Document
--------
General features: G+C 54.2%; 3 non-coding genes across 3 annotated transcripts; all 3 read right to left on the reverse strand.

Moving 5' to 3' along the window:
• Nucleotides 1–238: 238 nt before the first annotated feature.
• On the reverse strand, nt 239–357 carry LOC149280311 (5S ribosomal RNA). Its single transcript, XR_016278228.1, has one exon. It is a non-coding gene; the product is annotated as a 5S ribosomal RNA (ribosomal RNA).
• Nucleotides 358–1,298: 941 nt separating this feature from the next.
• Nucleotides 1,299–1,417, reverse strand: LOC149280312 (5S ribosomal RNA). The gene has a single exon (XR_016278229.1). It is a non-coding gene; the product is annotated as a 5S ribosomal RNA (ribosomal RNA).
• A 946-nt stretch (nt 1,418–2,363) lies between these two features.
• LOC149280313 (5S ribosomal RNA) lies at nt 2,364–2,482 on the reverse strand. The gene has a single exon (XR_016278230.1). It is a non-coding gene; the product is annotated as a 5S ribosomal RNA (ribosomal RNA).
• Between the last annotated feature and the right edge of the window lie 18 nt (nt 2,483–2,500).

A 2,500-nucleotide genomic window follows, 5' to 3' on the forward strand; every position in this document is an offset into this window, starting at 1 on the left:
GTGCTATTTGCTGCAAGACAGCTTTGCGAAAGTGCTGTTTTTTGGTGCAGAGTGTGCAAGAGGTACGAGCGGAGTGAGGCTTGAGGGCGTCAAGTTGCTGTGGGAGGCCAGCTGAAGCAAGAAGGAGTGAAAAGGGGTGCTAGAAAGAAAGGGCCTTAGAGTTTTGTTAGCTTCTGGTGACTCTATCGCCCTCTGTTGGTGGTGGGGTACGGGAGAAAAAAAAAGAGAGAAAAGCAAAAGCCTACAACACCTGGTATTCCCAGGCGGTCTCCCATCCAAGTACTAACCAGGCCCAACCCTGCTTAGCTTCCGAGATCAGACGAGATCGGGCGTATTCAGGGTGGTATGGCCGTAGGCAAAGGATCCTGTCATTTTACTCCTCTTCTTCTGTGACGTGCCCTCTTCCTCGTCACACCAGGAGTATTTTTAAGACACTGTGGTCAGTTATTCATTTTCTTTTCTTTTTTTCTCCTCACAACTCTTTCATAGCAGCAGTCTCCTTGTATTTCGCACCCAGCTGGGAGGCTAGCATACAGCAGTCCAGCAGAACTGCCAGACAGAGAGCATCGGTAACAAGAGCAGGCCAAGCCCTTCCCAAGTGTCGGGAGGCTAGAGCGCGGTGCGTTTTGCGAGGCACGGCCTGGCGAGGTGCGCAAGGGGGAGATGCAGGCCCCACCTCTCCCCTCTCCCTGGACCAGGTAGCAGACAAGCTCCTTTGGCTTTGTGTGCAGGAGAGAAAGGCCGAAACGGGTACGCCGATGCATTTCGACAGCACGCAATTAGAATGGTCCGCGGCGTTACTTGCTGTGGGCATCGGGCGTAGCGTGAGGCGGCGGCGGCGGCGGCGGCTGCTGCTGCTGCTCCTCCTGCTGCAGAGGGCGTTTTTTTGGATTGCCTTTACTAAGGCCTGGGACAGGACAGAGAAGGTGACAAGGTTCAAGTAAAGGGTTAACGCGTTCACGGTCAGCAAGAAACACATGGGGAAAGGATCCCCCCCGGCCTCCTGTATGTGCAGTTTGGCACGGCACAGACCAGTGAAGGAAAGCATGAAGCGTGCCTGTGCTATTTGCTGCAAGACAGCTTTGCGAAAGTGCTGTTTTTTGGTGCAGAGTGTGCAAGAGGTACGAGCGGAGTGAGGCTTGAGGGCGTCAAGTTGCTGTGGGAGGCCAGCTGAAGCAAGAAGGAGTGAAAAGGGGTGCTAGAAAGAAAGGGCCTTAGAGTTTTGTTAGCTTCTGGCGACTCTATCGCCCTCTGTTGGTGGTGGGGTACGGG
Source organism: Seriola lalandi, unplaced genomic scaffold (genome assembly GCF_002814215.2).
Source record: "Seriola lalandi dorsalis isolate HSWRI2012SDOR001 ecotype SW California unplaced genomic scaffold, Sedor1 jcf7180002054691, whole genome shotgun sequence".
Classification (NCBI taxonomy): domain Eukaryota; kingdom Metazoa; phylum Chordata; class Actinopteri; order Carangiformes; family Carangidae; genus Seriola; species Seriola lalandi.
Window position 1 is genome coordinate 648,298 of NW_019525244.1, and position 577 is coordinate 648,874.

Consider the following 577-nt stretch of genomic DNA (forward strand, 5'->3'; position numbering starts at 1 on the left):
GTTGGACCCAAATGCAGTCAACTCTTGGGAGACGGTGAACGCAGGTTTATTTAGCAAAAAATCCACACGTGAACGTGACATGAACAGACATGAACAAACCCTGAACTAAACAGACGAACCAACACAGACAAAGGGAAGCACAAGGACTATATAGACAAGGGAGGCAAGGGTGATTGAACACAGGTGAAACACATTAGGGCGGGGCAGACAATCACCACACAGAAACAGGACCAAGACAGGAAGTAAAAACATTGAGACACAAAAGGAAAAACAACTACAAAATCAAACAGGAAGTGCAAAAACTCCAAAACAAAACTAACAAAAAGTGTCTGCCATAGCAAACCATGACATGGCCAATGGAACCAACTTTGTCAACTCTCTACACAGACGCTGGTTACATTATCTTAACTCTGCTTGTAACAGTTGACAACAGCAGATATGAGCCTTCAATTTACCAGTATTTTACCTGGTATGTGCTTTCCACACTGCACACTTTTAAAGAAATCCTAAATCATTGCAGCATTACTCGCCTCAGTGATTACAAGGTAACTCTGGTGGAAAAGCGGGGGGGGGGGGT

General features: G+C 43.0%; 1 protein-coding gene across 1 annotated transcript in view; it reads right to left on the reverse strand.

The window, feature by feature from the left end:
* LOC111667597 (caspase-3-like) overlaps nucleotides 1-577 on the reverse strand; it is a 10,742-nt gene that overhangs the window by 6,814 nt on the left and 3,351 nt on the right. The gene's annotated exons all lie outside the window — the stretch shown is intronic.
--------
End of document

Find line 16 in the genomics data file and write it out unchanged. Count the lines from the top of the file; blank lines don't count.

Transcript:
Consider the following 577-nt stretch of genomic DNA (forward strand, 5'->3'; position numbering starts at 1 on the left):